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The Art of Forgetting

'Tis sure the highest science to forget.
—Pope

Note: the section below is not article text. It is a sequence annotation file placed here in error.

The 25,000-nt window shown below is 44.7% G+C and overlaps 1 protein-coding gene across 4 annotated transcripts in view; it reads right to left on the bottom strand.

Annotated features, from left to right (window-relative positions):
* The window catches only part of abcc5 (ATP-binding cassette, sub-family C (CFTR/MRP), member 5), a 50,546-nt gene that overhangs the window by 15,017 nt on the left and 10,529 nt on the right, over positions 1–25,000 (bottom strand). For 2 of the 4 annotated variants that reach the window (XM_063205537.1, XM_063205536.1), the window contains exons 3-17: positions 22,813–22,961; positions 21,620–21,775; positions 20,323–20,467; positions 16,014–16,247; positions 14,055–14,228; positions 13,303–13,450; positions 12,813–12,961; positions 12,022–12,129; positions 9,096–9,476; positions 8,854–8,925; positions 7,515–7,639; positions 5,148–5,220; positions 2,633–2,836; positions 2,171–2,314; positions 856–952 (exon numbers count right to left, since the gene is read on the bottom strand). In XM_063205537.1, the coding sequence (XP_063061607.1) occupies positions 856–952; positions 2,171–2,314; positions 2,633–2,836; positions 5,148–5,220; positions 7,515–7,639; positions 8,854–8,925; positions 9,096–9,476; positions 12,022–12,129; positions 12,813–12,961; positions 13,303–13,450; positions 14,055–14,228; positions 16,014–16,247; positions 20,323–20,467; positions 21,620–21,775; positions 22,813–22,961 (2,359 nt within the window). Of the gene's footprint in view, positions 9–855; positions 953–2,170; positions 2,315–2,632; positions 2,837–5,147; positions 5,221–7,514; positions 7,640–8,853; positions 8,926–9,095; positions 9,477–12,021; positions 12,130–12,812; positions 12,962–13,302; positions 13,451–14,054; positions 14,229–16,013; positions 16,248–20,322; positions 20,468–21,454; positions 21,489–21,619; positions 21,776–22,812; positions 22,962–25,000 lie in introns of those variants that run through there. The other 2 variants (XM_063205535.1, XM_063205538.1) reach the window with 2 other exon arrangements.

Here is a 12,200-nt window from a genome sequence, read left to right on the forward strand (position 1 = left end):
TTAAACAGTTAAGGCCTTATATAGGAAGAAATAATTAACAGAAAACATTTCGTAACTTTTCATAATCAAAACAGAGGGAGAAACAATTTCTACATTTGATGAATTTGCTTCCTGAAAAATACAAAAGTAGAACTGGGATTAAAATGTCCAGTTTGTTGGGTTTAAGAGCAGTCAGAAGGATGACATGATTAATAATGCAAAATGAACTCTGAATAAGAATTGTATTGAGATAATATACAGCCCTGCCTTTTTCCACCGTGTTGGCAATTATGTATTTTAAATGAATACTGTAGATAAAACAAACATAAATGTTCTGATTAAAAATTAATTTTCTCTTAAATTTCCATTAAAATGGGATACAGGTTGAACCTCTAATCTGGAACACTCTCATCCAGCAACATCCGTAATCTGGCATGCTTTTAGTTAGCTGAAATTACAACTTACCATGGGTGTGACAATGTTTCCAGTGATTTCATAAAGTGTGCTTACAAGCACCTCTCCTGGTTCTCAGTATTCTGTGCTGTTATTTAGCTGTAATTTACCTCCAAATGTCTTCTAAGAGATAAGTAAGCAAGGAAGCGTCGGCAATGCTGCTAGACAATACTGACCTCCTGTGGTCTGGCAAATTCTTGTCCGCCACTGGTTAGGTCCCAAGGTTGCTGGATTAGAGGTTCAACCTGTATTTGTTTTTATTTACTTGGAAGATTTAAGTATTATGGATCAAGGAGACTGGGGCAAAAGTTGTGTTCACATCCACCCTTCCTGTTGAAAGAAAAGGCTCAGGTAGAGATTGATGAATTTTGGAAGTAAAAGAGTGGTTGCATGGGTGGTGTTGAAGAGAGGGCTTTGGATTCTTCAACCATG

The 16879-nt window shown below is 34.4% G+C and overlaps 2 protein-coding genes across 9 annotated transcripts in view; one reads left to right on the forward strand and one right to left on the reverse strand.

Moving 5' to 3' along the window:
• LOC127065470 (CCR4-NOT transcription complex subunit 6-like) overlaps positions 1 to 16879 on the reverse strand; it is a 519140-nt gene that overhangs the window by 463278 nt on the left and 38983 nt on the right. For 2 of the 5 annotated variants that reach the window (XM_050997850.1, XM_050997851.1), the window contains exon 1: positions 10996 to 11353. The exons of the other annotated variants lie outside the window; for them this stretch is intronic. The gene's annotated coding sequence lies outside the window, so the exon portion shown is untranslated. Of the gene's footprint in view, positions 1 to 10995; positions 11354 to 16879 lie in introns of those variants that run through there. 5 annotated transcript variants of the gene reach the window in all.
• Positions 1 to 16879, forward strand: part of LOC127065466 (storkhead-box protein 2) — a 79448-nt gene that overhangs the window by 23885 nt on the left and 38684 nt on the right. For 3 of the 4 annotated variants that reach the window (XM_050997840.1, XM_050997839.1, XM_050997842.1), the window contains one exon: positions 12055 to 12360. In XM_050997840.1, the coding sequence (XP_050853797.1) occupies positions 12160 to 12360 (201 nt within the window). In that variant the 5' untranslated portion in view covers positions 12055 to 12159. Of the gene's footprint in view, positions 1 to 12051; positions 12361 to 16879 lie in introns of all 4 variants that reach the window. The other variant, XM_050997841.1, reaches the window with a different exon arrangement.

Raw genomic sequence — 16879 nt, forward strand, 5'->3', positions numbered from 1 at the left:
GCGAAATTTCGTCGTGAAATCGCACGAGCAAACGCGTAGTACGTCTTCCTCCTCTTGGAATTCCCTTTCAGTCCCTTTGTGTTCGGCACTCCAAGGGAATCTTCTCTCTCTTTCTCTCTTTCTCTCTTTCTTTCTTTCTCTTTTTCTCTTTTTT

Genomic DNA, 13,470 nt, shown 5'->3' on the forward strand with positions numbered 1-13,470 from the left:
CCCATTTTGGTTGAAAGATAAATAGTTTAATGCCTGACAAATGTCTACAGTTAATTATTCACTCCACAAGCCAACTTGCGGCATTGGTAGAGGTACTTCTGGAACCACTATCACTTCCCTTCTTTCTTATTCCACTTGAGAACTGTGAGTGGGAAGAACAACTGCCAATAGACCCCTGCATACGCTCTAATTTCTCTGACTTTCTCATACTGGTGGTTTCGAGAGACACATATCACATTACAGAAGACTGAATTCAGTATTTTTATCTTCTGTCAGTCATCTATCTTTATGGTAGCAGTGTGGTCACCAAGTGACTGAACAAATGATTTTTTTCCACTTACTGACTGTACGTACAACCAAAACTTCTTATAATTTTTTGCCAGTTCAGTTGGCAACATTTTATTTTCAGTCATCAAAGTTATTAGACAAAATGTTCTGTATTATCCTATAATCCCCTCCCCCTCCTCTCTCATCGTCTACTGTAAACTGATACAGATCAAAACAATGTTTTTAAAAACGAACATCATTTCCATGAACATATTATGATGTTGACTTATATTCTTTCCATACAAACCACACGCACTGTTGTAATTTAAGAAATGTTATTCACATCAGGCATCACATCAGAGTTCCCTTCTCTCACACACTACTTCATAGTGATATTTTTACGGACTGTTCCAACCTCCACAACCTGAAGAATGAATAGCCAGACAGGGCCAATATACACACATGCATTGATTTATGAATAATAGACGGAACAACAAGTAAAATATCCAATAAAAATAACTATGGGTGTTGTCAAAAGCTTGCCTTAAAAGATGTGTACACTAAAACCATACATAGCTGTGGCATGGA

How often we hear it said: "I can forgive an insult but I cannot forget it!" Sometimes the words are spoken regretfully as though the speaker would add, "I wish I could forget it." But oftener is there not in the thought of the speaker a secret feeling of satisfaction that, even were such forgetting possible, it would still be unreasonable and undesirable—as though he would say, "Duty compels me to forgive, but of course I am not obliged to forget; to forget an insult would be a condescension on my part which cannot be reasonably expected of me; at is contrary to human nature, and therefore, I say, it is impossible and I cannot forget? "In this perverted view the clear remembrance of the insult seems to add luster to the moral beauty of the forgiveness, and the would-be forgiver would fain cultivate and perpetuate his memory of the insult in order to enhance by contrast the quality of his forgiveness. He would almost exalt a vice to the rank of a virtue. To his mind, the injury and its forgiveness assume a sort of dynamic polarity or complementary relationship—an artistic contrast as of two opposing tones in the color-scheme of a picture, or like the two notes of a discord in a harmonic progression in music. "The memory of past favors," says an accomplished delineator of human character, "is like a rainbow, bright, vivid, and beautiful; but it soon fades away. The memory of injuries is engraved on the heart and remains forever." Such, indeed, is the tendency of unregenerate human nature; but that the memory of an insult should remain "forever" is a concession to fatalism that cannot be allowed to pass unchallenged. As there is a Memoria Technica, or art of memory, so there is undoubtedly an art or, as Pope calls it, a "science," of forgetting. There is in the human mind a lethal chamber—a limbo to which he who is determined to do so can banish all undesirable thoughts from "the Kingdom of his mind," and send them to sleep for ever. Happy he who knows the road to that land where all things are forgotten! To indicate that road is the object of the present paper.